4 May 2011

Campaigns and Advocacy

IFJ backs silent march to denounce threats against journalists

(IFJ/IFEX) - 3 May 2011 - The International Federation of Journalists (IFJ) today backed the appeal of its affiliate in Colombia, the Federación Colombiana de Periodistas (FECOLPER) for a silent march throughout the country on World Press Freedom Day to denounce continuing threats against journalists and to call on the government to provide protection.

The appeal followed recent threats made against FECOLPER President Eduardo Márquez, and other journalists who were targeted by the Black Eagles, an armed paramilitary group in Colombia.

"We support the march which is both a message of defiance to those who threaten journalists and a reminder of the Colombian government's duty to protect our colleagues," said Jim Boumelha, IFJ President. "All journalists' organisations in Colombia are determined to lift the shadow of terror on journalists and this action and more to follow will ensure the authorities' indifference in the face of danger to journalists is no longer an option."

The FECOLPER said in a statement that the decision to stage a silent march on World Press Freedom Day was taken during its extraordinary assembly held in the Colombian city of Barranquilla. The march which will take place across the country tomorrow and bring together all affiliates of FECOLPER aims to press the government and security services on protection measures for journalists under threat in order to guarantee their right to work in safety.

According to the statement, threats were made recently against FECOLPER and its President Eduardo Márquez along with a group of other prominent journalists, including Claudia Julieta Duque, Hollman Morris, Daniel Coronell and Marcos Perales Mendoza who have been declared by the Black Eagles group as legitimate targets.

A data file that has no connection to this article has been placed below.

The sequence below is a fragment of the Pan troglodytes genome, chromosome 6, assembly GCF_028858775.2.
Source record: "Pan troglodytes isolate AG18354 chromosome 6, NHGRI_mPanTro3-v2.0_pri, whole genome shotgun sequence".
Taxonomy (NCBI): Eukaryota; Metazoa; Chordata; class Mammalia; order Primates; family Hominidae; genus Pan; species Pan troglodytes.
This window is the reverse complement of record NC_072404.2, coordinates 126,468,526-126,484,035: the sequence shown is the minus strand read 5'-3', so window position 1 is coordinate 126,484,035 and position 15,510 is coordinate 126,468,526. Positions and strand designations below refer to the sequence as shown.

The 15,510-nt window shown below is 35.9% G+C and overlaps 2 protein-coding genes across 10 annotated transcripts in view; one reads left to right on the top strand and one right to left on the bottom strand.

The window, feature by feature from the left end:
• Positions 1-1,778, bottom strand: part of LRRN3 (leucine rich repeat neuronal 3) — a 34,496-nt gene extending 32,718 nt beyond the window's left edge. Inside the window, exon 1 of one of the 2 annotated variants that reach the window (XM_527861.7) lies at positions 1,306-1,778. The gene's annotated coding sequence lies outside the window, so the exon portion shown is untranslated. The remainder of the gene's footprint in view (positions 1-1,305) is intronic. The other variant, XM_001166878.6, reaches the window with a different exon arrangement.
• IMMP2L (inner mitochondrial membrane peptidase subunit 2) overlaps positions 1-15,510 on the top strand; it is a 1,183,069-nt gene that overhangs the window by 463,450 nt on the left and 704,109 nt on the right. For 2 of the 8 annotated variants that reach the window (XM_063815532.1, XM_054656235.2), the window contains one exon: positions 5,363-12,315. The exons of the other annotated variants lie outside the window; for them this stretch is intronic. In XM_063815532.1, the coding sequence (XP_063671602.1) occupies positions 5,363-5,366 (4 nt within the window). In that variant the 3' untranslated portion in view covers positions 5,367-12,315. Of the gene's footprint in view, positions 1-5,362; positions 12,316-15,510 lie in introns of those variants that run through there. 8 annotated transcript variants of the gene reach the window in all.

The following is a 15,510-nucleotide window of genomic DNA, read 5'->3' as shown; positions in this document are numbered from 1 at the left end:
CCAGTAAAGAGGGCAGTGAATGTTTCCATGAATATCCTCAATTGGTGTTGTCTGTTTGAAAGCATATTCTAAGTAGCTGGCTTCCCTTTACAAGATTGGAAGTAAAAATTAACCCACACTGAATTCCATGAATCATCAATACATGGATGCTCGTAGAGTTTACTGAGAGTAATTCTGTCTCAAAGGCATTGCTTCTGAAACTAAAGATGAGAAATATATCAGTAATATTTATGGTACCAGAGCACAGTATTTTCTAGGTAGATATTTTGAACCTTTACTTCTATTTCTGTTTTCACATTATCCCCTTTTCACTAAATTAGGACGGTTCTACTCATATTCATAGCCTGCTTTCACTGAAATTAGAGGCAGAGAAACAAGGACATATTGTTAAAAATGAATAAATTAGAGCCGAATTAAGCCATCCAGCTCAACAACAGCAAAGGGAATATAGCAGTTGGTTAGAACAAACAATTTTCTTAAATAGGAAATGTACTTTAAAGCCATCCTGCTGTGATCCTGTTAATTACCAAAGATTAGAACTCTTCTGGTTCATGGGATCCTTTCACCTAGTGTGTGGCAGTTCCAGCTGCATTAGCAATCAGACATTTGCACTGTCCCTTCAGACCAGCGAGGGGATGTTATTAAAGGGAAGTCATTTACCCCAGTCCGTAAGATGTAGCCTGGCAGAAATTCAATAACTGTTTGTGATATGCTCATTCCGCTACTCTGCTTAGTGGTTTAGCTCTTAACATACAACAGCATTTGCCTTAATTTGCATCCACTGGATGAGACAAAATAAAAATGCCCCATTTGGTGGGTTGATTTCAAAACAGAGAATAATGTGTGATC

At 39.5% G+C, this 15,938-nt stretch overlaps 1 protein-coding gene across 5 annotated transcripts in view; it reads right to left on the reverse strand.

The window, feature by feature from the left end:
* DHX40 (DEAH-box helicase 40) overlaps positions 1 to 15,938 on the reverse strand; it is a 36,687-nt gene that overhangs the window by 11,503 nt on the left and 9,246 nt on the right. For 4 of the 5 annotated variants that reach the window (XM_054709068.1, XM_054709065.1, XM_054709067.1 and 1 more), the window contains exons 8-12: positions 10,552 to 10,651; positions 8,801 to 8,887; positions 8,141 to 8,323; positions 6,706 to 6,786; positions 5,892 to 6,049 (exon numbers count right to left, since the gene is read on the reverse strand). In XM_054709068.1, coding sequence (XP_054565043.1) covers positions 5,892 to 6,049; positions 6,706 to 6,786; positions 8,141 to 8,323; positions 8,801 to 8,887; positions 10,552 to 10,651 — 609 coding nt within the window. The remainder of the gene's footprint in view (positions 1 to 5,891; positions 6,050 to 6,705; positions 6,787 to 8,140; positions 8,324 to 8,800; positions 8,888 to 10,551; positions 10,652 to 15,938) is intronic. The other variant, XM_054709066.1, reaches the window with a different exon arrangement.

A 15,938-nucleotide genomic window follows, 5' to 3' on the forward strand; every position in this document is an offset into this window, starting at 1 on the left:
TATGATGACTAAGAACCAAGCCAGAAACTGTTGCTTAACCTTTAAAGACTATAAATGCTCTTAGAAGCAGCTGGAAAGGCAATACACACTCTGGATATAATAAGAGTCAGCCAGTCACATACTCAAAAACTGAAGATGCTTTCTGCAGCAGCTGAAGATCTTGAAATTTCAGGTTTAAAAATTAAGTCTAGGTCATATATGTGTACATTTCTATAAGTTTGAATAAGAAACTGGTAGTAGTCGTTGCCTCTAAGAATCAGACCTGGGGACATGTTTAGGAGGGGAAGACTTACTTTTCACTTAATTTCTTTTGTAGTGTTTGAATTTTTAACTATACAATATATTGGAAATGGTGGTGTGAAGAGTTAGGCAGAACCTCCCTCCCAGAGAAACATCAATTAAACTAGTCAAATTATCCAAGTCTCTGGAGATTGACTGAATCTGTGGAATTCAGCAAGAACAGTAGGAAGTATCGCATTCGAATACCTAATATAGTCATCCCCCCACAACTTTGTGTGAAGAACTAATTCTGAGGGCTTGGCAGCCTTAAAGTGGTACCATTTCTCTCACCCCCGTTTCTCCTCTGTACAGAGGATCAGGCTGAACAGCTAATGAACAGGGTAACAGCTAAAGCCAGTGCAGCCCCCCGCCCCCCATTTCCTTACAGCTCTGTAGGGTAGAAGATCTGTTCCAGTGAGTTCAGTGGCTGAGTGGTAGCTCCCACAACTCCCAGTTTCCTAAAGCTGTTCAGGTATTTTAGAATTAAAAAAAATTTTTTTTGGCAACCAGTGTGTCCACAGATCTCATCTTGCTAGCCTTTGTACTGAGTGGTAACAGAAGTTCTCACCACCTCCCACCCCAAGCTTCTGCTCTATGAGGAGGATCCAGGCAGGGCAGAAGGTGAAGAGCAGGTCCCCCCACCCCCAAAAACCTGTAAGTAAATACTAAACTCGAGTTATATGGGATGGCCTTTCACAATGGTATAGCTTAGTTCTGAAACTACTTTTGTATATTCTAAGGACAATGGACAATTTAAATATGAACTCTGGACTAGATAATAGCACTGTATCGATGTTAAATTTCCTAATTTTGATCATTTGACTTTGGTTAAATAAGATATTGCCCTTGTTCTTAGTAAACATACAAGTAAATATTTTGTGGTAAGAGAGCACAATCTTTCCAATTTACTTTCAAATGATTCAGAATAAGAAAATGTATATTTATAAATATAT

FECOLPER also revealed that another journalist, Hernando Lozano Ávila, who works for Telecaribe TV in the city of Barranqilla received threats last week on his telephone from a man who told him he was about to be killed because of his reporting.

The IFJ says that the poor record of Colombian authorities in fighting impunity for violence and intimidation against media contributes to the recent resurgence of threats and risks to return the country back to its past as a killing field for journalists.

"The respite for our colleagues in Colombia is likely to be short lived unless drastic measures are taken to confront media predators," said Elisabeth Costa, IFJ General Secretary. "This has to be resisted and we commend our colleagues for leading the fight back for their safety and freedoms. We support them wholeheartedly."


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